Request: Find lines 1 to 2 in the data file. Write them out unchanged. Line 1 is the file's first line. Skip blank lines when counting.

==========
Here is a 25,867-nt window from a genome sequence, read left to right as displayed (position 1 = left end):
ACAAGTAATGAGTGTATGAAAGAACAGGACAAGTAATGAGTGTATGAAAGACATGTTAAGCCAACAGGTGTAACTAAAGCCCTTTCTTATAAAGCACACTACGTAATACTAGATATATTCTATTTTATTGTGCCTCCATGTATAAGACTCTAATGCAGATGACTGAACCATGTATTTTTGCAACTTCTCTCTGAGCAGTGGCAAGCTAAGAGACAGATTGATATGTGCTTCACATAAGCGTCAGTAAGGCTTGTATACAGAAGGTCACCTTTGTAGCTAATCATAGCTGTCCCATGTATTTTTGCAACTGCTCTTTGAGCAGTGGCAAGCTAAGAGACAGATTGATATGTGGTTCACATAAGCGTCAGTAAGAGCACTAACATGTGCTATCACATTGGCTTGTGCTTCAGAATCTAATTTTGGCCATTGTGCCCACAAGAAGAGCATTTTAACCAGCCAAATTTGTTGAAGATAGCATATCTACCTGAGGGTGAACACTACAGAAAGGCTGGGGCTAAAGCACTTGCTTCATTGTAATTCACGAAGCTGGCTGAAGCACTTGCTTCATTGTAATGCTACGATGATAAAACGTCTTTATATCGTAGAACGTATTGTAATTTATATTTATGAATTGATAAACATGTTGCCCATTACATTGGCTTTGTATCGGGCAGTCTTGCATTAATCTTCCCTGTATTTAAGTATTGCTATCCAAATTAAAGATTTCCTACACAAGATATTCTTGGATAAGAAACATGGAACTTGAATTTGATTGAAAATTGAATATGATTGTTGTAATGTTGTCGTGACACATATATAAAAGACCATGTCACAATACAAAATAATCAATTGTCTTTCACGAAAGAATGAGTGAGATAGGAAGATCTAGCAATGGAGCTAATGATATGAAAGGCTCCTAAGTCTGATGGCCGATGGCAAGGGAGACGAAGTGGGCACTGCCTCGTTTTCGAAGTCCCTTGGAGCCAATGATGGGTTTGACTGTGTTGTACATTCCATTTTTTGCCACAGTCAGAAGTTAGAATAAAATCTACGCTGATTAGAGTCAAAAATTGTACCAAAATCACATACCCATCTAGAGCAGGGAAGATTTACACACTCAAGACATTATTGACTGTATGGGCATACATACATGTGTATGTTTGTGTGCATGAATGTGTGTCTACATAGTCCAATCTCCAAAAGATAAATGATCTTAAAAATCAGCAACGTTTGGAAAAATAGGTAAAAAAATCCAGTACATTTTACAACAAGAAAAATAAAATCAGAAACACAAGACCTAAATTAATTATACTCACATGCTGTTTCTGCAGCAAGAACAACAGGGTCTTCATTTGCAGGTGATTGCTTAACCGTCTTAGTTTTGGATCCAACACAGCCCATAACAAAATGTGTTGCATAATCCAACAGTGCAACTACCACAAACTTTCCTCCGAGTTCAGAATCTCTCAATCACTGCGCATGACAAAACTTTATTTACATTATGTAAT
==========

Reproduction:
Here is a 25,867-nt window from a genome sequence, read left to right as displayed (position 1 = left end):
ACAAGTAATGAGTGTATGAAAGAACAGGACAAGTAATGAGTGTATGAAAGACATGTTAAGCCAACAGGTGTAACTAAAGCCCTTTCTTATAAAGCACACTACGTAATACTAGATATATTCTATTTTATTGTGCCTCCATGTATAAGACTCTAATGCAGATGACTGAACCATGTATTTTTGCAACTTCTCTCTGAGCAGTGGCAAGCTAAGAGACAGATTGATATGTGCTTCACATAAGCGTCAGTAAGGCTTGTATACAGAAGGTCACCTTTGTAGCTAATCATAGCTGTCCCATGTATTTTTGCAACTGCTCTTTGAGCAGTGGCAAGCTAAGAGACAGATTGATATGTGGTTCACATAAGCGTCAGTAAGAGCACTAACATGTGCTATCACATTGGCTTGTGCTTCAGAATCTAATTTTGGCCATTGTGCCCACAAGAAGAGCATTTTAACCAGCCAAATTTGTTGAAGATAGCATATCTACCTGAGGGTGAACACTACAGAAAGGCTGGGGCTAAAGCACTTGCTTCATTGTAATTCACGAAGCTGGCTGAAGCACTTGCTTCATTGTAATGCTACGATGATAAAACGTCTTTATATCGTAGAACGTATTGTAATTTATATTTATGAATTGATAAACATGTTGCCCATTACATTGGCTTTGTATCGGGCAGTCTTGCATTAATCTTCCCTGTATTTAAGTATTGCTATCCAAATTAAAGATTTCCTACACAAGATATTCTTGGATAAGAAACATGGAACTTGAATTTGATTGAAAATTGAATATGATTGTTGTAATGTTGTCGTGACACATATATAAAAGACCATGTCACAATACAAAATAATCAATTGTCTTTCACGAAAGAATGAGTGAGATAGGAAGATCTAGCAATGGAGCTAATGATATGAAAGGCTCCTAAGTCTGATGGCCGATGGCAAGGGAGACGAAGTGGGCACTGCCTCGTTTTCGAAGTCCCTTGGAGCCAATGATGGGTTTGACTGTGTTGTACATTCCATTTTTTGCCACAGTCAGAAGTTAGAATAAAATCTACGCTGATTAGAGTCAAAAATTGTACCAAAATCACATACCCATCTAGAGCAGGGAAGATTTACACACTCAAGACATTATTGACTGTATGGGCATACATACATGTGTATGTTTGTGTGCATGAATGTGTGTCTACATAGTCCAATCTCCAAAAGATAAATGATCTTAAAAATCAGCAACGTTTGGAAAAATAGGTAAAAAAATCCAGTACATTTTACAACAAGAAAAATAAAATCAGAAACACAAGACCTAAATTAATTATACTCACATGCTGTTTCTGCAGCAAGAACAACAGGGTCTTCATTTGCAGGTGATTGCTTAACCGTCTTAGTTTTGGATCCAACACAGCCCATAACAAAATGTGTTGCATAATCCAACAGTGCAACTACCACAAACTTTCCTCCGAGTTCAGAATCTCTCAATCACTGCGCATGACAAAACTTTATTTACATTATGTAAT